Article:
3D Concept View - Front

3D Concept View - Rear

Photomontage of House on the Site

So, after i had finally managed to get to this stage it was down to the making the planning application for reserved matters - which is based on the rules previously set out by the Outine Planning Permision!
I lodged the application in October 2012 and that was it - the waiting game... the bit every selfbuilder fears - will it get approved??
Again, based on all the experience gained through our practice, I submitted a highly detailed application and I happy to report it receivedFULL PLANNING PERMISSION in just over a month later.

All be it there were a few issues and concerns along the way, but discussions with planning and again a few comprimises it was all sorted.
I would like to add, planning service receive a lot of bad press when it comes to self builds, but with the knowledge & reputation our practice have gained, along with a good understanding and working relationship that we have developed over the years - we find the planning service and the application process relatively straight forward.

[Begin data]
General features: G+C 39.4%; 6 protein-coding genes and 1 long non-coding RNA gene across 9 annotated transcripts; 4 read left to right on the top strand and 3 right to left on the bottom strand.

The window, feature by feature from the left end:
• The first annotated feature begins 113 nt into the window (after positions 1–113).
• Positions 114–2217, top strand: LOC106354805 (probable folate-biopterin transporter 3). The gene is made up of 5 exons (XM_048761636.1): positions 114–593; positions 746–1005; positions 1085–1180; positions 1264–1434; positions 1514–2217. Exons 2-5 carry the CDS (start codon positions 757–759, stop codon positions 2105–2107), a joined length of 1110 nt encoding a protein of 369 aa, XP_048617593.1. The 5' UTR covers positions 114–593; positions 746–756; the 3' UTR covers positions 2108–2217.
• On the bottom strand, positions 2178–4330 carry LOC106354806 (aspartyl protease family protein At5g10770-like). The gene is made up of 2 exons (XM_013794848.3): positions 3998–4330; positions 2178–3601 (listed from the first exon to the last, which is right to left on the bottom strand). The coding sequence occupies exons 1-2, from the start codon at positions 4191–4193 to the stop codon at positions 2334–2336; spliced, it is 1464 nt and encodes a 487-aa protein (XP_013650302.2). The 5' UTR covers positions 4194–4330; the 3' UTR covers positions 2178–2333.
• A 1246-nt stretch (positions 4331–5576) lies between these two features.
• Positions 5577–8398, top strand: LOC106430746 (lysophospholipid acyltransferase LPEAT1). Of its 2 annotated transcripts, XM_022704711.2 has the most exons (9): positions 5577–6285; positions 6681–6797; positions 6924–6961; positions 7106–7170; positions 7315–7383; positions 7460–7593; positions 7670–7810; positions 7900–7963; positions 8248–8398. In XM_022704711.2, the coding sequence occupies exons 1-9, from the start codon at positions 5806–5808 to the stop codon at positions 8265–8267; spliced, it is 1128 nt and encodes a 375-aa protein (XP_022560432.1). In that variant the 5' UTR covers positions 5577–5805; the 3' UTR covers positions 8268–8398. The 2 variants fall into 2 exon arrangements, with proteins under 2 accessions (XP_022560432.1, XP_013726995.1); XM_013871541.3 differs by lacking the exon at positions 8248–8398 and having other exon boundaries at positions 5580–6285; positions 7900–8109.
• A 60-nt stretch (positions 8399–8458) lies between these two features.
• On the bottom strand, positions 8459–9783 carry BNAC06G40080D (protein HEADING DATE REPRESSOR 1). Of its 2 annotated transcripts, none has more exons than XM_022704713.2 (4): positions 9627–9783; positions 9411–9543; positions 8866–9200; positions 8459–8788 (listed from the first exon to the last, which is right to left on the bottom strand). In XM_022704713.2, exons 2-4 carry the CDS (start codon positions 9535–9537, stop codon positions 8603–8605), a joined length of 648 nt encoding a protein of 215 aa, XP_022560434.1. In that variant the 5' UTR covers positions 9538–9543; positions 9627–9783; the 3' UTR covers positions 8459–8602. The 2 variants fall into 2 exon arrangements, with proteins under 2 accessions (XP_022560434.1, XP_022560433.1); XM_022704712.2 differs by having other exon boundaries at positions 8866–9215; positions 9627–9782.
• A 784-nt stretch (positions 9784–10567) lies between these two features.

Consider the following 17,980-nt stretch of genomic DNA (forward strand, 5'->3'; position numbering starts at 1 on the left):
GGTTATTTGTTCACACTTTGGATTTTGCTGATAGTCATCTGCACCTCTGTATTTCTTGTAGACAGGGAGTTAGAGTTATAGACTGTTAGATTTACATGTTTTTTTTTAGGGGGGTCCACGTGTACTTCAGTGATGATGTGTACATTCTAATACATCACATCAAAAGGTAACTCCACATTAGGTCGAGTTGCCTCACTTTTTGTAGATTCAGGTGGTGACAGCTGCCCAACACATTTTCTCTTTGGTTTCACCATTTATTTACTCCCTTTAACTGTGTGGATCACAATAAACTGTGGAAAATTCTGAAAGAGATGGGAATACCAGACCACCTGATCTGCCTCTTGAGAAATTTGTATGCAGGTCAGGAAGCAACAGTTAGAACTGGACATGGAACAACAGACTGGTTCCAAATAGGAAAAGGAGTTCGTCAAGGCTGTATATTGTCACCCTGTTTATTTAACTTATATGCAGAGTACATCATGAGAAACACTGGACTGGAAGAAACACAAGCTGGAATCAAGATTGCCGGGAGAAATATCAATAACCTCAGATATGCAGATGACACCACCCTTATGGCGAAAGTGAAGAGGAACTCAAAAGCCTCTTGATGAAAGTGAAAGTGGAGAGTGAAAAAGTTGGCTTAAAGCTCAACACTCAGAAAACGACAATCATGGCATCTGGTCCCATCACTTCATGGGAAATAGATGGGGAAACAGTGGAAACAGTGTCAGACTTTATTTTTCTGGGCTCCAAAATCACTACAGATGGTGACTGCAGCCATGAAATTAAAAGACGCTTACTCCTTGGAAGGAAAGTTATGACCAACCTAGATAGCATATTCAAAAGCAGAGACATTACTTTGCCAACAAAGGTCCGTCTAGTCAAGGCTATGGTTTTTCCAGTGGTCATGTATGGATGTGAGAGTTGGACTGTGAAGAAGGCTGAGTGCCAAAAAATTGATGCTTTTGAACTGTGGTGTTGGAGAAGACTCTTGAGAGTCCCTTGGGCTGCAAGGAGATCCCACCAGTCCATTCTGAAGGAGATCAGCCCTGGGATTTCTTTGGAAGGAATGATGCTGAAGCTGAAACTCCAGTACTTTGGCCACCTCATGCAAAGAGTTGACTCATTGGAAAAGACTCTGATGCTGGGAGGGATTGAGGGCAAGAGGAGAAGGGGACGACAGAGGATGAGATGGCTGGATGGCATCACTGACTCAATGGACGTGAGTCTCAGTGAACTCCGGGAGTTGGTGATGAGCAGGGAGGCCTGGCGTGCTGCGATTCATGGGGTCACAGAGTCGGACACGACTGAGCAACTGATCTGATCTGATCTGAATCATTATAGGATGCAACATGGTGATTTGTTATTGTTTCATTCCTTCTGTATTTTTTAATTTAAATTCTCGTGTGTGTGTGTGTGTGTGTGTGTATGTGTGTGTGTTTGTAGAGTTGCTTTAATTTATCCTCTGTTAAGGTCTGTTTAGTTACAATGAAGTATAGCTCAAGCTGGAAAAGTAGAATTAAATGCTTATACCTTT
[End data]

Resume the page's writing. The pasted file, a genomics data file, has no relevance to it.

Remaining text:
Our ethos at FmK architectures is really; if we think you have a good chance, we make a application - if we think you are wasting your time and more importantly, you hard earned money - then we don't make an application
This ethos has stood us well since PPS21 was implemented in 2008; as a result we have only received a handful of refused applications - these were mostly high risk applications which the clients were aware of, or ones which vital information was held back from us.
This has resulted in our practice enjoying a 98% approval rate to date!!
A huge relief!! I can now relax; until i start the next stage - detailed drawings & a Building Control Application to the local council.

Building Control - Detailed Drawings

So, after receiving planning permission in November 2012, I set into moving the planning drawing drawings on, into more complex, detailed drawings; to enable my house to be constructed.
This process is often referred to in a few different ways; either detailed drawings, construction drawings, building control drawings or specifications, either way its all the same.